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“Pharma Bro” Martin Shkreli banned for life from the pharmaceutical industry and ordered to pay nearly $65 million

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“Pharma Bro” Martin Shkreli banned for life from the pharmaceutical industry and ordered to pay nearly $65 million

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Martin Shkreli, who has been widely criticized as a ‘pharma bro’ for raising the price of a life-saving AIDS drug, was banned for life from the pharmaceutical industry on Friday after a federal court found the former imprisoned leader had engaged in illegal and monopolistic behavior.

Mr Shkreli was also ordered to pay nearly $65 million in profits he and his former company made by illegally raising prices for the drug Daraprim. That figure is on top of the $40 million that Vyera Pharmaceuticals LLC, which Mr. Shkreli ran as chief executive as Turing Pharmaceuticals AG, was ordered to pay in December as part of a settlement with the Federal Trade Commission.

A lawyer for Mr. Shkreli did not respond to a request for comment.

A jury convicted Mr. Shkreli in 2017 on federal securities fraud charges involving two hedge funds he managed and a company he founded. He remains in federal custody and is currently expected to be released in 2023.

Vyera Pharmaceuticals bought the exclusive rights to the antiparasitic drug Daraprim for $55 million in 2015 and raised its price to $750 a pill from $17.50 a pill, according to court documents. The company also prevented its competitors from creating generic versions. The outcry over the company’s practices drew everyone from politicians to late-night TV hosts to weigh in at the time.

Mr. Shkreli also gained notoriety in 2015 when he paid $2 million for the only existing copy of a Wu-Tang Clan album titled “Once Upon a Time in Shaolin”, which he won at a ‘an auction. In July, the US government said it had sold the album to cover the balance of the $7.4 million forfeiture that a judge had ordered Mr Shkreli to pay during his 2018 sentencing.

New York Attorney General Letitia James and the FTC filed a lawsuit against Mr. Shkreli in 2020 and accused him of engaging in anticompetitive behavior that stifled competition by exorbitantly raising the price of Daraprim . Six other states later joined the lawsuit. Mr Shkreli had previously said the price increases were in the interest of his investors.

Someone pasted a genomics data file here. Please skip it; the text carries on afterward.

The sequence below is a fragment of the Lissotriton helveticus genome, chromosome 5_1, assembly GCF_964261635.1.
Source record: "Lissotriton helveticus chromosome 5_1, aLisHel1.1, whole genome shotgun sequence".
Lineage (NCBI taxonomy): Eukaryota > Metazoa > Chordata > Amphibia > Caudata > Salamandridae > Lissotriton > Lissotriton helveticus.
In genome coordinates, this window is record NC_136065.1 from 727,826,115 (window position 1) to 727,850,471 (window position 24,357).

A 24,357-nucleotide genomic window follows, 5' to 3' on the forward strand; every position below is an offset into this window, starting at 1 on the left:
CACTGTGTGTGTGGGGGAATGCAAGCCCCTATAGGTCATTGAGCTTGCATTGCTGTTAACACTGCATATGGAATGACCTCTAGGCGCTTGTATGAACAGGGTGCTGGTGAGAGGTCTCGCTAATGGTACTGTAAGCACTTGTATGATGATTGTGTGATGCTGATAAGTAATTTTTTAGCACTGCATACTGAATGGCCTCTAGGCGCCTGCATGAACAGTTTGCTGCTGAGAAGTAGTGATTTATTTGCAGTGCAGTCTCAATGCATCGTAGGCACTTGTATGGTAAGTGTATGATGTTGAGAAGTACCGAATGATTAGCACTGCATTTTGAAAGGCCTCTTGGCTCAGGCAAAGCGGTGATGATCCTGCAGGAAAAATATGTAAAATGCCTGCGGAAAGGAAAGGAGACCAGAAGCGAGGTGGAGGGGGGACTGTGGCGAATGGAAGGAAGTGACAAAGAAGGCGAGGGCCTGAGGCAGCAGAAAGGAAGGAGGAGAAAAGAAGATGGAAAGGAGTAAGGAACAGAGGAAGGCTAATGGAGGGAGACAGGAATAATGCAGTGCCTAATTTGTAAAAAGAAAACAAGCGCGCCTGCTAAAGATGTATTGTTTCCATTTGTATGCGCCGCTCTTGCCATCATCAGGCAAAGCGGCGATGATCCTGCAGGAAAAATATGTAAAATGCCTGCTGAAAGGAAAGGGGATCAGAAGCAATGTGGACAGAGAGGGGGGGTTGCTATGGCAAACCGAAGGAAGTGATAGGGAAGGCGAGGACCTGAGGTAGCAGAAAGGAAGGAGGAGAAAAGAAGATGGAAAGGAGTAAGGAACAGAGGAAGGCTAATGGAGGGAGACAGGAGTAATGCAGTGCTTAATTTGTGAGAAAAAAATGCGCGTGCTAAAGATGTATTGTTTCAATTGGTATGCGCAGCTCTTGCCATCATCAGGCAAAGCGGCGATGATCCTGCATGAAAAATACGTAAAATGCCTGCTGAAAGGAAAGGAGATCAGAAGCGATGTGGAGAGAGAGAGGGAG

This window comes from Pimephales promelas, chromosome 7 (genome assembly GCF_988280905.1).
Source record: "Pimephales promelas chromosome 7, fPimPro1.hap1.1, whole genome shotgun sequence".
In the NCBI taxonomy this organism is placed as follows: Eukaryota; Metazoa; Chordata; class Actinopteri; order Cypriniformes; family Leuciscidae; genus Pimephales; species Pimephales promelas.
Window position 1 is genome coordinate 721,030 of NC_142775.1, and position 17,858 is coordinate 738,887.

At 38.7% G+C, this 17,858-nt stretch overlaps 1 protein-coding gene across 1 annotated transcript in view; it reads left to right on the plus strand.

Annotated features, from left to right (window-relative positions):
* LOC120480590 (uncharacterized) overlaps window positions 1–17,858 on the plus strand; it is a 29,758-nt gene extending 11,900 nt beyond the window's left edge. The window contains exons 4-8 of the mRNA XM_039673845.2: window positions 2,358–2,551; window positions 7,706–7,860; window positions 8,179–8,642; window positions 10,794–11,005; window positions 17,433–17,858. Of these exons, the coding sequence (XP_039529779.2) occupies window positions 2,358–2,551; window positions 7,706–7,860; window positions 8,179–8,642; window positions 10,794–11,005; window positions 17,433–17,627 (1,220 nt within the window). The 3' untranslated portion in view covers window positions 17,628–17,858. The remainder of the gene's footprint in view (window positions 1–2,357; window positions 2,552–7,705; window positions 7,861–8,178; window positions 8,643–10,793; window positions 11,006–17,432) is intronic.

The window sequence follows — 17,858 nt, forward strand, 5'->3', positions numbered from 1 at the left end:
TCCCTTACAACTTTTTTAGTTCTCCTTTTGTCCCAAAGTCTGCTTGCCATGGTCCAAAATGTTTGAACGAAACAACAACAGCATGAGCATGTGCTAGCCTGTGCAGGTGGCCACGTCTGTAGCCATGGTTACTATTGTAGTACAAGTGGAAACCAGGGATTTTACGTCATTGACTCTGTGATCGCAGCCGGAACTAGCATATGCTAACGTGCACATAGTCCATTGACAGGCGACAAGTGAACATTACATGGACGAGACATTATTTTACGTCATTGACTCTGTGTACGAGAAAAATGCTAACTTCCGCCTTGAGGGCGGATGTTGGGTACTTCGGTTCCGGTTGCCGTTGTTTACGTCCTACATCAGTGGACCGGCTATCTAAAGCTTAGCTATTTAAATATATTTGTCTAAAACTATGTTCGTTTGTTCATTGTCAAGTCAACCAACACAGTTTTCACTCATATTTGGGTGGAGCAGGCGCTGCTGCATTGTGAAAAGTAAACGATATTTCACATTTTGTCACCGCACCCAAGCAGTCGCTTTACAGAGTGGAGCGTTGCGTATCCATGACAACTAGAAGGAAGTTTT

‘Envy, greed, lust and hatred’ don’t just ‘separate’, but they clearly motivated Mr. Shkreli and his partner to illegally raise the price of a life-saving drug while the lives of Americans were at stake,” Ms. James said in a statement Friday, quoting words from the Wu-Tang Clan. “But Americans can rest easy because Martin Shkreli is no longer a Pharmacy Brother.”

The federal court found Mr. Shkreli personally liable as he controlled and implemented Vyera Pharmaceuticals’ anti-competitive and monopolistic schemes. That scrutiny continued even after he resigned as the company’s chief executive and entered federal prison, the court said. Mr Shkreli used a contraband phone in prison to communicate with others in his business, court records show.

“Shkreli was the main actor in this anti-competitive scheme,” the court said. “It was his idea and he drove it every step of the way.”

The court said a lifetime ban from the pharmaceutical industry was necessary because Mr Shkreli never expressed remorse or realized that his actions violated the law.

“Without a lifetime ban, there is a real danger that Shkreli will again engage in anti-competitive behavior within the pharmaceutical industry,” the court said.

Write to Joseph De Avila at joseph.deavila@wsj.com

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Appeared in the print edition of January 15, 2022 under the title “Shkreli banished from the pharmaceutical industry”.

“Pharma Bro” Martin Shkreli banned for life from the pharmaceutical industry and ordered to pay nearly $65 million

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